There are people who think this world would be better — those who believe they would come out on top. I think it gives rise to making utopia and dystopia two side of the same cliche (I don’t think that really makes sense, but I couldn’t think of something clever besides the actual cliche). As the world stands, there is an incredible difference between the have-mosts, haves, have-littles, and have-nots. In the end, the form of utopia that you’re (I think) pushing out of that sphere is really proposing is a have-all and a have-none world. As we live now, the haves do lose a little, whether just in guilt or in actual profit because of the have-nots (think of yeah, taxes, of global aid); whereas in this possible utopia, that little loss can be done away with and the winning elites can, for themselves, form a utopia…where the losers are exiled to dystopia.

  15. Mark
    at 3:07 pm on May 25, 2010

    This is excellent. I feel compelled to point out, however, that your phrase “the numerous many” is far more forehead-slappingly redundant than any of the examples of bad writing you quote from Rand. I may in fact actually have slapped my forehead when I read it.

    Otherwise, you’ve nailed it.

  16. J.C. Hallman
    at 3:44 pm on May 25, 2010

    Mark and P.T.,

    Finally, some fair criticisms! This was the tricky paragraph…all I can say is the book is more carefully written than the post. Mark, I’d much prefer you slapped your knee than your forehead.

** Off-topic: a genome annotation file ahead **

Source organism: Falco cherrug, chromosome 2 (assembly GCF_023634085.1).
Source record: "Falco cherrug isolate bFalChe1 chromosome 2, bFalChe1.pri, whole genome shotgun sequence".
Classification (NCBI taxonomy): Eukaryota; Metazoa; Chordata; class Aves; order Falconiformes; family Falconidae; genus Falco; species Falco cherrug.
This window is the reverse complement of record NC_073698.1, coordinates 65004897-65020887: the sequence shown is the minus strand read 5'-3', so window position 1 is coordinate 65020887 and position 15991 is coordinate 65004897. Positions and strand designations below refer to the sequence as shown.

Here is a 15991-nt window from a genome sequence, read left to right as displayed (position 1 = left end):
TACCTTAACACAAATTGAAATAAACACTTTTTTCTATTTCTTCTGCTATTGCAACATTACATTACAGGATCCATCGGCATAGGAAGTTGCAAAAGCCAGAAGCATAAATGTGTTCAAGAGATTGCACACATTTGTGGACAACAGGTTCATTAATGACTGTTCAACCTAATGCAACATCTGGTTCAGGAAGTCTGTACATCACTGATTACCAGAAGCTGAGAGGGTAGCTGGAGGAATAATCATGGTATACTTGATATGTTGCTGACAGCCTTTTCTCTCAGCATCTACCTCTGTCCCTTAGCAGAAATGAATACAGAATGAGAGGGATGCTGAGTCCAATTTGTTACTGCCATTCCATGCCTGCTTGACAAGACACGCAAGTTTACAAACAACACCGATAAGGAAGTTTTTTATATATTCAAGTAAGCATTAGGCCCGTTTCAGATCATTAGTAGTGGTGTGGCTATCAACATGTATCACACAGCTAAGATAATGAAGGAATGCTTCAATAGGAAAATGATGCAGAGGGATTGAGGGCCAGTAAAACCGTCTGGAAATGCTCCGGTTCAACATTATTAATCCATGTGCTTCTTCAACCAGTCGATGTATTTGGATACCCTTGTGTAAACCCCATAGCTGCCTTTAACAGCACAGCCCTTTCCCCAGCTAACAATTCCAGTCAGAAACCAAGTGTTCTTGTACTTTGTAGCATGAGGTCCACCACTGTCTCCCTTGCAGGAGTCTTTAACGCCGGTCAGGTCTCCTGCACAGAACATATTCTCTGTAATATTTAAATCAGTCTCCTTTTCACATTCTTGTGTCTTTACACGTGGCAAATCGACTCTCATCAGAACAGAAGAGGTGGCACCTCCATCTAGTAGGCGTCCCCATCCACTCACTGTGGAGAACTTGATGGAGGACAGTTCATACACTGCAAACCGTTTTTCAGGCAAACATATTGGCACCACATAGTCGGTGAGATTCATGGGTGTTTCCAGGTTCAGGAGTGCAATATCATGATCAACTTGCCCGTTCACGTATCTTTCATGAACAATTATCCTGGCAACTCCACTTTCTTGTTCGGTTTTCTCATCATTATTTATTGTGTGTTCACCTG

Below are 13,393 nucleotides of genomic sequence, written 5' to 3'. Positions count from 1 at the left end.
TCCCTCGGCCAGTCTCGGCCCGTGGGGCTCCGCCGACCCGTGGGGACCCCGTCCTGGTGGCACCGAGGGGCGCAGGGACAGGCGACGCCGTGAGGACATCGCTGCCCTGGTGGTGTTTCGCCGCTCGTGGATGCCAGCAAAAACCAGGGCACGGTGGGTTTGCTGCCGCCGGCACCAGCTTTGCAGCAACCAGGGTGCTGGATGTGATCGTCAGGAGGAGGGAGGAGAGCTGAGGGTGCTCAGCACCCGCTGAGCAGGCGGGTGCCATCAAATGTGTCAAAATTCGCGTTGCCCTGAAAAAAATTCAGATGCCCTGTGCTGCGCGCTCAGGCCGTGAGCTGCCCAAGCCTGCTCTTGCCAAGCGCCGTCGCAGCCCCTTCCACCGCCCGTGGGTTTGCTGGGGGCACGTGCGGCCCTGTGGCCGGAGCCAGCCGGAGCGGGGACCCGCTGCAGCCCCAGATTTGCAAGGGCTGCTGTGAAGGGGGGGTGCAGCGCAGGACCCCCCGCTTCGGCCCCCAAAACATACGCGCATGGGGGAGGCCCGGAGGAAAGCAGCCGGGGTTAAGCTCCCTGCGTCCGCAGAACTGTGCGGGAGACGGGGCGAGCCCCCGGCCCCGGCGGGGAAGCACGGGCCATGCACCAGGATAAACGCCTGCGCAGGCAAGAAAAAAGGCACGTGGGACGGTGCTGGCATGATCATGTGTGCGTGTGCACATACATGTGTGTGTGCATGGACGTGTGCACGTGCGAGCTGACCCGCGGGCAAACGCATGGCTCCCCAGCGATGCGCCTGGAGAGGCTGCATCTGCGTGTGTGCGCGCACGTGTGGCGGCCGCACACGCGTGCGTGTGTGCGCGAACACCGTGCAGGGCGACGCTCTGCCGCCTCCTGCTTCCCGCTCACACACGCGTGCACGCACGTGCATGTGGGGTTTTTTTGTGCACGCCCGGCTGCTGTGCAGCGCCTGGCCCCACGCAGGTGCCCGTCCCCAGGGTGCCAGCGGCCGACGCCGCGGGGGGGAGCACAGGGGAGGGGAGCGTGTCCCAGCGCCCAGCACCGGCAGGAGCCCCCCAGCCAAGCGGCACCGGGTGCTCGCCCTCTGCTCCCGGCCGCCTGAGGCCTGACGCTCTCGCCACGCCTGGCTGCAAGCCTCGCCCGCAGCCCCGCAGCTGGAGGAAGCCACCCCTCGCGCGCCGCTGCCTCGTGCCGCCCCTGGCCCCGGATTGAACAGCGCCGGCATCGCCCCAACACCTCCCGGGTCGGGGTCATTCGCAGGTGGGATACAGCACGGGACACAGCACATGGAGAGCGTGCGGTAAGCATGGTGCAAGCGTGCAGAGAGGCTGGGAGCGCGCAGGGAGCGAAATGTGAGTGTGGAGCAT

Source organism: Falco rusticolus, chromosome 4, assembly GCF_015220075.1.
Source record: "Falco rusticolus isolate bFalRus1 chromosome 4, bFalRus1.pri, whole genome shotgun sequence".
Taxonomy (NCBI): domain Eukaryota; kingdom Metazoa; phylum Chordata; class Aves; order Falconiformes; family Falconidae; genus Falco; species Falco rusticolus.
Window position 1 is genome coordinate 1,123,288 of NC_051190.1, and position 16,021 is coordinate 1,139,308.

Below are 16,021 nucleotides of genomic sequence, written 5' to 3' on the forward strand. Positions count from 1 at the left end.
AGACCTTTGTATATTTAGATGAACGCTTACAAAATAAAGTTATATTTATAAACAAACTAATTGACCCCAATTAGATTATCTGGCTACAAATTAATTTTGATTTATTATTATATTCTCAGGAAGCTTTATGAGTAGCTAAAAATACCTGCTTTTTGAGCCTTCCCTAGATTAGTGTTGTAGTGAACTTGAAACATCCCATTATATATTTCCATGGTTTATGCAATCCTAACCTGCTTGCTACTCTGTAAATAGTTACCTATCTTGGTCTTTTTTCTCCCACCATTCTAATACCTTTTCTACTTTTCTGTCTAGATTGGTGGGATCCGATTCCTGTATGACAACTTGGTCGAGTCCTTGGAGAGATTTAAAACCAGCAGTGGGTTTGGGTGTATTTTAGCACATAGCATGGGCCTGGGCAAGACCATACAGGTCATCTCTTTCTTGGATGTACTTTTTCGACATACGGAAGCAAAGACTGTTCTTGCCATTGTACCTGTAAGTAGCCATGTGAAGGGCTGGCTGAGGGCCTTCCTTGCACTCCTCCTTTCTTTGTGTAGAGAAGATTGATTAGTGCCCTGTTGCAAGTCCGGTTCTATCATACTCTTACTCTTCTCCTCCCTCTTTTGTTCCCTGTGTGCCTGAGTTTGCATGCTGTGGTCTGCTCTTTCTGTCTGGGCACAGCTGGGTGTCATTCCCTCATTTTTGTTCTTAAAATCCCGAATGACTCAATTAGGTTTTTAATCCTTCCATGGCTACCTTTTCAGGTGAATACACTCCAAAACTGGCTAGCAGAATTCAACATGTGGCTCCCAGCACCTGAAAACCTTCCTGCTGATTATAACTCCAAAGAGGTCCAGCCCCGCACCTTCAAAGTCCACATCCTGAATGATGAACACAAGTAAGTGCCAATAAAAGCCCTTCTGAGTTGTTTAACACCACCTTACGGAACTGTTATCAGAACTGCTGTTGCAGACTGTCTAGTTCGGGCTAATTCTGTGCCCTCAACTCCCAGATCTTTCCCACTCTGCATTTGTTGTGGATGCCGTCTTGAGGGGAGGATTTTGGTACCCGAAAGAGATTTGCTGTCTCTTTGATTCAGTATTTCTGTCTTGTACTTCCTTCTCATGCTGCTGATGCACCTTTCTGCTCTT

Is it too late to suggest a rewrite? I was trying to suggest that at one point people believed these philosophies created the best possible world for all — now it’s just greed. Thus:

    “…where the better few get the most while the numerous struggle with little. Anymore, who really believes this is the best possible common good?”

    I don’t know…still clunky.

    But thanks, in any event…

  17. Harry Binswanger
    at 9:45 pm on May 25, 2010

    Mr. Hallman,

    Your father selected a paragraph that was NOT EDITED notes from Rand’s personal journal These were her musings, never intended for others to read (let alone be published). You’d be hard pressed to find writing problems in what she published.

    Second, you say “Atlas Shrugged is *known” ideas delivered in a “known” way.” But didn’t you say you never read any of it? So how would you know that.

    In fact, Atlas Shrugged’s ideas are mainly completely new–a morality of rational self-interest? where have you seen that before? And “in a known way” refers to the plot–Rand was very conscious of all the re-cycled plots in literature. Where would one find a plot based on the “men of the mind going on strike against an altruist-collectivist society”?

  18. Gene Berkman
    at 9:53 pm on May 25, 2010

    Atlas Shrugged is self-consciously utopian, as a literary device. It is up to the reader to decide how close the plot is to reality.

    In your denigration of Atlas Shrugged, you appear to oppose those of us who believe society is better when “planning” is done by individuals, trading with each other in the market. If you think that some kind of planned society is preferable, you really should read more history.